Data released Monday show legal cannabis sales growing 12 per cent in August, with these volumes supported by ample inventories and expanded retailing. To ensure that growth continues, Ontario and Quebec must increase their store counts. Meanwhile, federal and provincial governments should simplify excise taxes to help legal products sell at black-market prices.
Health Canada’s numbers indicate that the volume of dry cannabis sold rose 10 per cent to 12,917 kg. Oil volumes similarly climbed 14 per cent to 11,705 litres. Oil’s jump was largely due to a rebound in the sale of medical marijuana, which had slid in the two previous months. The recovery might partly represent customers leaving CannTrust in July and finding new medical suppliers in August.
The numbers also show sales of recreational cannabis continuing to outpace medical purchases. Last November, total volumes of recreational product were barely above supplies of medical pot. By August of this year, recreational retailers’ volumes were 2.5 times those of medical vendors.
The large increases in August sales contrast with even larger decreases in production. Estimated processing of dried cannabis declined 17 per cent to 16,787 kg. Meanwhile, oil processing apparently dropped 42 per cent to 9,236 litres. Despite those cuts, inventories of finished goods and shipments to distributors both remained elevated. This might be an initial sign of industry stability. Since early 2018, producers have been frantically ramping-up output, especially for dry products. It seems that by August, they had finally caught up with retailers’ demand and could ease-off slightly.
That easing helped control their large inventories. Total finished product stockpiles represented 4.8 months of dry cannabis sales and 8.7 months for oils.
Unfortunately, such control wasn't yet evident for unfinished dry cannabis. Those inventories grew another 12 per cent to 328,187 kg. Producers were still reaping what they'd decided to sow several months earlier.
Going into September, sales growth likely slowed due to slower expansion in retail networks. Where August began with 28-per-cent-more licensed shops than the month before, September added “only” another 12 per cent.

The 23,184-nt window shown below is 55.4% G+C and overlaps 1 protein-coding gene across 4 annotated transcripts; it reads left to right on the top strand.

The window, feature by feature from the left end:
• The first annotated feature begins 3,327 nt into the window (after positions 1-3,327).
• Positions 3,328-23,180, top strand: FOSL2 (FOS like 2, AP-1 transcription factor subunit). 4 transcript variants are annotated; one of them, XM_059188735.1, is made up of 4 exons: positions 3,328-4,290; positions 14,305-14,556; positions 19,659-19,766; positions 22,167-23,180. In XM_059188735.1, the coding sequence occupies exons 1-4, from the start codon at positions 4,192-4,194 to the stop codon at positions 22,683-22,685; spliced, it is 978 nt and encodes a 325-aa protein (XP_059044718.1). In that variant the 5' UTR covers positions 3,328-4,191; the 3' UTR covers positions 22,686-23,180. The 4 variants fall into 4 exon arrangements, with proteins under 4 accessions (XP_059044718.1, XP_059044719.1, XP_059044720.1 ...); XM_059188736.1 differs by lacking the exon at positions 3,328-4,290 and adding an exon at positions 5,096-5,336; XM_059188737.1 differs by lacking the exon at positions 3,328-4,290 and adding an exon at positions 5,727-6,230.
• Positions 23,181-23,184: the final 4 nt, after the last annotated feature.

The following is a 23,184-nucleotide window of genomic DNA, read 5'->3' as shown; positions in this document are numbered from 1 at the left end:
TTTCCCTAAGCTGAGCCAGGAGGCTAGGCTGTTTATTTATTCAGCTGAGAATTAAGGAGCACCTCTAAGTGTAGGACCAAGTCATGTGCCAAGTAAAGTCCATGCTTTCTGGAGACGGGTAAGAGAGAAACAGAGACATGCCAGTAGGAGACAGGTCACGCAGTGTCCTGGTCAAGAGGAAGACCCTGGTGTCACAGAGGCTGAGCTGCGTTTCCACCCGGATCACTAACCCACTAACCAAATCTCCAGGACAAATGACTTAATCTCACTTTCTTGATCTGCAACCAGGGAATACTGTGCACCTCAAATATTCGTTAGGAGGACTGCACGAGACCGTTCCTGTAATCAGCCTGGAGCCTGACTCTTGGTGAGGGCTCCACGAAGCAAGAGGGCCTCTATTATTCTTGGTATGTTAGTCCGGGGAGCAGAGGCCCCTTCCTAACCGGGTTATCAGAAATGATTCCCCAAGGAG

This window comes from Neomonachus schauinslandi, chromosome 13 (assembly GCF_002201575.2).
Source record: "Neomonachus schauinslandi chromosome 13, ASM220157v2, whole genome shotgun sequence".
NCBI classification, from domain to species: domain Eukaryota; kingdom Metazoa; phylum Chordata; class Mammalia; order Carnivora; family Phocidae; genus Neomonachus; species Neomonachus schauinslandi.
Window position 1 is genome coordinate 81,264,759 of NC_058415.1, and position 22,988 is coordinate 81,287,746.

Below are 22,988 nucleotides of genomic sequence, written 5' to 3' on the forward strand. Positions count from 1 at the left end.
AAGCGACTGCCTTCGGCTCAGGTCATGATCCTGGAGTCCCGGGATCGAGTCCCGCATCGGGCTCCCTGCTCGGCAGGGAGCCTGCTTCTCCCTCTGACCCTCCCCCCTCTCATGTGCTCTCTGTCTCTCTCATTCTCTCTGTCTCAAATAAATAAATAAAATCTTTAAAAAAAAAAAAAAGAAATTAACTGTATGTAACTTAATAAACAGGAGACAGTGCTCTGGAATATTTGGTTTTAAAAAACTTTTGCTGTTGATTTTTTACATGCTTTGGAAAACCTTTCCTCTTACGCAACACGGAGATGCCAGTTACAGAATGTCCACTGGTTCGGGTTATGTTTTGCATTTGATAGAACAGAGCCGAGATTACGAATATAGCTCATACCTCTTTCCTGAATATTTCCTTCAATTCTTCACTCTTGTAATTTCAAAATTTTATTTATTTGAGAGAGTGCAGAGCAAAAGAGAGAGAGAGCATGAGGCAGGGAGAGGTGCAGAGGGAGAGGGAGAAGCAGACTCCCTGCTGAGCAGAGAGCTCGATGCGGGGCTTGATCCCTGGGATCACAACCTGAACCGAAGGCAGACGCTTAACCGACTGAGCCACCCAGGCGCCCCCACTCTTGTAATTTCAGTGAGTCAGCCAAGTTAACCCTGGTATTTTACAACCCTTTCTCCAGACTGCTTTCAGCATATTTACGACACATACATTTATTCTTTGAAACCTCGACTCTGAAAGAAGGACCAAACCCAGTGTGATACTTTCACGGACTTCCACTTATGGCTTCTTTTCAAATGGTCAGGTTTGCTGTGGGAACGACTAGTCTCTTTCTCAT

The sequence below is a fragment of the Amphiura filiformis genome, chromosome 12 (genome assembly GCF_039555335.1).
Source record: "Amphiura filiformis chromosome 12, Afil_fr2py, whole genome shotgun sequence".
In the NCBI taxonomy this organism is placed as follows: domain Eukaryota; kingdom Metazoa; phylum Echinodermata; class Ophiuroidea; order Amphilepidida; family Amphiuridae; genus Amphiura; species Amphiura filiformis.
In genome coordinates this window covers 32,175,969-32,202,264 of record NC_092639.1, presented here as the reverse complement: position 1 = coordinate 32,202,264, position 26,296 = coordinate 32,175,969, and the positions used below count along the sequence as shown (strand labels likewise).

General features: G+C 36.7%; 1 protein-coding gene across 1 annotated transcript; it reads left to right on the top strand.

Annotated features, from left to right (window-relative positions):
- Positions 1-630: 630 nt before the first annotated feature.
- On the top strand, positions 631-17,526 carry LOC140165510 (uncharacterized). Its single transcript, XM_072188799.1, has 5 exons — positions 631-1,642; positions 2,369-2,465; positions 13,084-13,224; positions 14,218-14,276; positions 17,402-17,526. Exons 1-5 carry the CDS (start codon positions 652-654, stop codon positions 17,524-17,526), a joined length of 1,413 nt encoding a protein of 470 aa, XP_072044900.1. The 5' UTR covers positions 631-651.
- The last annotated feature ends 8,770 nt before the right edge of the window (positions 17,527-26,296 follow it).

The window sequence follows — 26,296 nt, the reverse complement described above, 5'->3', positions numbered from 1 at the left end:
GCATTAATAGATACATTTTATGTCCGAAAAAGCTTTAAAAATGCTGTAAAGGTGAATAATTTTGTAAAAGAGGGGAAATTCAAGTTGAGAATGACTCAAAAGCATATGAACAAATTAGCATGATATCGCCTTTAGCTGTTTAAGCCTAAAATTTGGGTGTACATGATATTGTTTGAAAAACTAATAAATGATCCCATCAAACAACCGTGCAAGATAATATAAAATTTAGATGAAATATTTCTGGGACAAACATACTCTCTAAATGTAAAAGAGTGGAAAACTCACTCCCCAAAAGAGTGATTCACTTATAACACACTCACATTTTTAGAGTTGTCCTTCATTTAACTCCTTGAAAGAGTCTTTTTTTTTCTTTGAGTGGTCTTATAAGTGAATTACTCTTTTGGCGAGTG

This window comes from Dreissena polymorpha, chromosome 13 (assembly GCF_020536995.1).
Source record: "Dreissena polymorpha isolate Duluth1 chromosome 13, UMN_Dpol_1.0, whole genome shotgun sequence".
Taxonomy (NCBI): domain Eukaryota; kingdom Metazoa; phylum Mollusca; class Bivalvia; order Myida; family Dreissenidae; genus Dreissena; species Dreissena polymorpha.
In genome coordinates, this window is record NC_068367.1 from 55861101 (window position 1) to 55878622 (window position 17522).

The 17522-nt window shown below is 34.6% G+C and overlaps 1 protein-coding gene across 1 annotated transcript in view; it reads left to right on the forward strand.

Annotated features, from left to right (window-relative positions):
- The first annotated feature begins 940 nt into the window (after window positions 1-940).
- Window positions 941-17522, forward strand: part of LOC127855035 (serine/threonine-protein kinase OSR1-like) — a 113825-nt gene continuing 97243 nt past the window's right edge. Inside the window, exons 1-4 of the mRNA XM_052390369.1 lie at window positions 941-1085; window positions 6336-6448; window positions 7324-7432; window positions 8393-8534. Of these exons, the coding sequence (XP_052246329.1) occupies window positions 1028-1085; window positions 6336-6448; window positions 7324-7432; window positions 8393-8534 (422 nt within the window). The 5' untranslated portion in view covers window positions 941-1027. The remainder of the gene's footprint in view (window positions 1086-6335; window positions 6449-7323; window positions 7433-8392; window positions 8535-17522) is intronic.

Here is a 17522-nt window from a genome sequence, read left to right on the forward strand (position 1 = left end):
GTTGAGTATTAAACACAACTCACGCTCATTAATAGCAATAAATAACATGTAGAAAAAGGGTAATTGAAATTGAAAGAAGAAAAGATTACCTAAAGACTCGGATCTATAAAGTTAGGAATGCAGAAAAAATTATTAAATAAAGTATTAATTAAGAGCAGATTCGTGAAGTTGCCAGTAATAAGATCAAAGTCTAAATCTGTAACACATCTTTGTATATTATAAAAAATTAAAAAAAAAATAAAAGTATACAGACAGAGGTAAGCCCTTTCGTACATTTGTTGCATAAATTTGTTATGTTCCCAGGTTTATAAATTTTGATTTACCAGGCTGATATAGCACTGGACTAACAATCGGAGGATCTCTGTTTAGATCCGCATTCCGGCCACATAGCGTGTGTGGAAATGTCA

This suggests that as legalization's second year unfolds, the simplest way to increase legal cannabis market share is to boost retail access in the underserved Quebec and Ontario markets.
Quebec announced plans earlier this month to double store numbers by spring. With Ontario’s legislature now back in session, perhaps it too will finally announce plans for more stores. (Please, no more ad-hoc licence lotteries!)
Making legal cannabis more price-competitive with illicit weed is another priority. Hexo Corp. provided a good example recently when it started selling one product in Quebec stores for just $4.49 a gram including taxes.
Some analysts were unimpressed, seeing the move as a loss leader or a clearance sale. But while Hexo’s move might appear odd now, it probably represents the industry’s future.
Legal products so far have been overpriced relative to illegal ones. Consequently, they’ve likely attracted the most law-abiding and least price-sensitive users. To entice more typically price-sensitive consumers away from illicit markets, legal vendors need to offer more-typically black-market prices. Every major producer and every provincial market should offer some similarly value-priced products.
This example also highlights how governments can help. Of that $4.49, a whopping 35 per cent is tax. That's because federal and provincial excise taxes charge 10 per cent of wholesale value, but with a minimum of $1 per gram. Sales taxes are charged on top.
So, if the federal and provincial governments really want to shrink illicit markets, they should eliminate the $1 minimum. That simple move would let products like Hexo’s sell for just $3.39 - fully one quarter less.
Because if politicians think legal products can capture most of the market, without prices that appeal to most of its consumers, they must be smoking something pretty good.
Michael Armstrong is an associate professor in the Goodman School of Business at Brock University.